Why New Zealand has more parrots than you’d think
When you think of a parrot, the typical image that might come to mind is probably the bright green, red, and blue plumage of a rainforest bird. While those are certainly popular parrots, here in New Zealand we have our own group of cheeky birds.
Here are a handful of the parrots that call New Zealand home.
The kea is an incredibly smart, extremely cheeky bird that is also the only alpine parrot in the world, which is why it’s also sometimes known as the mountain parrot. You’ll most commonly see them around ski fields up and down the South Island, where they love to steal food and loose objects from unsuspecting skiers. They are even well known for pulling parts off cars.
The kea’s olive green plumage and bright red-orange feathers under the wings make it an instantly recognisable parrot in the region. There are an estimated 1,000-5,000 kea left in New Zealand, which means they are a protected species.
The red-crowned kakariki (or parakeet) is another of New Zealand’s very special parrots, and actually looks a lot like the tropical bird you might imagine when you think of a parrot. With bright green feathers, blue-grey wing tips and a burst of red at its crown, this beautiful bird is a treasure amongst a country of fantastic feathered fauna.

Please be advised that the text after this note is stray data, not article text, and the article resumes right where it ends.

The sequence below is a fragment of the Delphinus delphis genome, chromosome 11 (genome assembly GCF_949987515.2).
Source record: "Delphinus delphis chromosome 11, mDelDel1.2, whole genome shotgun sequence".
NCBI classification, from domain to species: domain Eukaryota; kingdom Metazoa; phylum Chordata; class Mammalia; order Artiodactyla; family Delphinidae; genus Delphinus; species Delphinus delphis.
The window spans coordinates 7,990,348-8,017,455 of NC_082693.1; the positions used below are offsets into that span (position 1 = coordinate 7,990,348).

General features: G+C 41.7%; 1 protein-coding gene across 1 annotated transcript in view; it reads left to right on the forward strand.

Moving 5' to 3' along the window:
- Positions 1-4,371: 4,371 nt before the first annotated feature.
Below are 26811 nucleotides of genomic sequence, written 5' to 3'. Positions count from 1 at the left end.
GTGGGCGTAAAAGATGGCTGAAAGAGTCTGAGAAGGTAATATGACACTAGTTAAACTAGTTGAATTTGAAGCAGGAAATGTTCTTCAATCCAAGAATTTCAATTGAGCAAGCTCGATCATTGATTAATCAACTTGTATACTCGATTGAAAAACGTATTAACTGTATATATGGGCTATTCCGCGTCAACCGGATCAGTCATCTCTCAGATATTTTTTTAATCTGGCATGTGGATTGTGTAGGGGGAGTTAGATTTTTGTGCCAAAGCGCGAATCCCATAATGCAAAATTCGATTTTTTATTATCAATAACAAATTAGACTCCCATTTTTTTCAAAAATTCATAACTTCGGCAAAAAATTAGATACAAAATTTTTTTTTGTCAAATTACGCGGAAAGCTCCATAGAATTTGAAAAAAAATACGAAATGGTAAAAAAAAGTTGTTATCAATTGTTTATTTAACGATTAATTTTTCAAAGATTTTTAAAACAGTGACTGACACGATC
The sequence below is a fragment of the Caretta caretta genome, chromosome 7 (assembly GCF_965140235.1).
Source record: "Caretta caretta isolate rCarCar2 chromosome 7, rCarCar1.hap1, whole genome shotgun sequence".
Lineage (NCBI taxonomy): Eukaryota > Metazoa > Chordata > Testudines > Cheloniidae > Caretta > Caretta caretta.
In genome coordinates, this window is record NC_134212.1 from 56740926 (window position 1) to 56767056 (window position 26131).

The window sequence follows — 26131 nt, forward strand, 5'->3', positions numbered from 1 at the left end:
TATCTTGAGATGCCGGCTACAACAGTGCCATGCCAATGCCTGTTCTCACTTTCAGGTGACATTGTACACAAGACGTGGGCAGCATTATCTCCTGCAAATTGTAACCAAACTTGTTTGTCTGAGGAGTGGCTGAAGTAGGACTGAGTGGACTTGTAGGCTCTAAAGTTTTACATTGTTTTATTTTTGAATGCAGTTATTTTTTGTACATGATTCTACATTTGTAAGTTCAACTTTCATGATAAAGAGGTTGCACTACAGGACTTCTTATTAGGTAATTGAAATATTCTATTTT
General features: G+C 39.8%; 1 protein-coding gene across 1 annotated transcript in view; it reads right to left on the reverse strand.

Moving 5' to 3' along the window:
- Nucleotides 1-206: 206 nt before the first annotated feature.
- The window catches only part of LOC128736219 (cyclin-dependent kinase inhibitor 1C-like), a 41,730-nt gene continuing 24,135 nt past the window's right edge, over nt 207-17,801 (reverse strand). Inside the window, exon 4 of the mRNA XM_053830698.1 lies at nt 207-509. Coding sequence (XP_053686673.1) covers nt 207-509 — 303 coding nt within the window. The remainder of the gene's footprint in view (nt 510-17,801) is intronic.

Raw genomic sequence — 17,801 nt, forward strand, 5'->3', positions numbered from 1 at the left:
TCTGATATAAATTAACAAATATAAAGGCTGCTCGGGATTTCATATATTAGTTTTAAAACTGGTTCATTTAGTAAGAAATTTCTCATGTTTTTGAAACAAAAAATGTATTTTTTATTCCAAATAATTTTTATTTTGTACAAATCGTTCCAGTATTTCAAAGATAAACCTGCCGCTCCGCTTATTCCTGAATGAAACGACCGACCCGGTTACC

They tend to nest in tree holes and live on a diet of berries, fruits, seeds and insects, and while they were common on the mainland in the past, are now only usually seen in predator-free zones on off-shore islands. As they are so rare, the Department of Conservation issues breeding permits for these parrots, and such captive breeding programs have been a huge help in preserving the survival of this species.
New Zealand’s Kaka belongs to the same family as the kea, but is found all around the country, although sightings can be rare with an estimated 1,000 – 5,000 birds. As such, they are classified as nationally vulnerable.
Much like the kea, the kaka are considered a cheeky, boisterous species. They’re known for gathering in groups in the mornings and evenings and creating something of a racket. They’re a precious commodity in forests where they play an important role in pollinating flowers as they go about eating berries, seeds, and nectar from a number of plant species. To spot the kaka, look for a large brown parrot with a greyish crown and a splash of red on the wing.
If you’d like to see something truly special, take a look at the Wellington City Council’s like ‘Kaka Cam’, where you can see a family of kaka in their nest!
The antipodes parrot
The antipodes parrot is something truly special – and you’re not likely to find it anywhere in the wild in the country. That’s because while it technically belongs to New Zealand, the antipodes parrot is endemic only to the Antipodes islands, which are a small, inhospitable volcanic landmasses in the subantarctic waters to the south of the country.
The parrot itself if a bright, uniform green, and it’s estimated that there are roughly 2,000 – 3,000 of them in existence. The area is a nature reserve and restricts human visitation, so these birds remain blissfully unthreatened by pests. It’s most likely you’ll only see one in a zoo, such as the Hamilton Zoo to the south of Auckland.
Tristan Cullen - Passionate Conservationist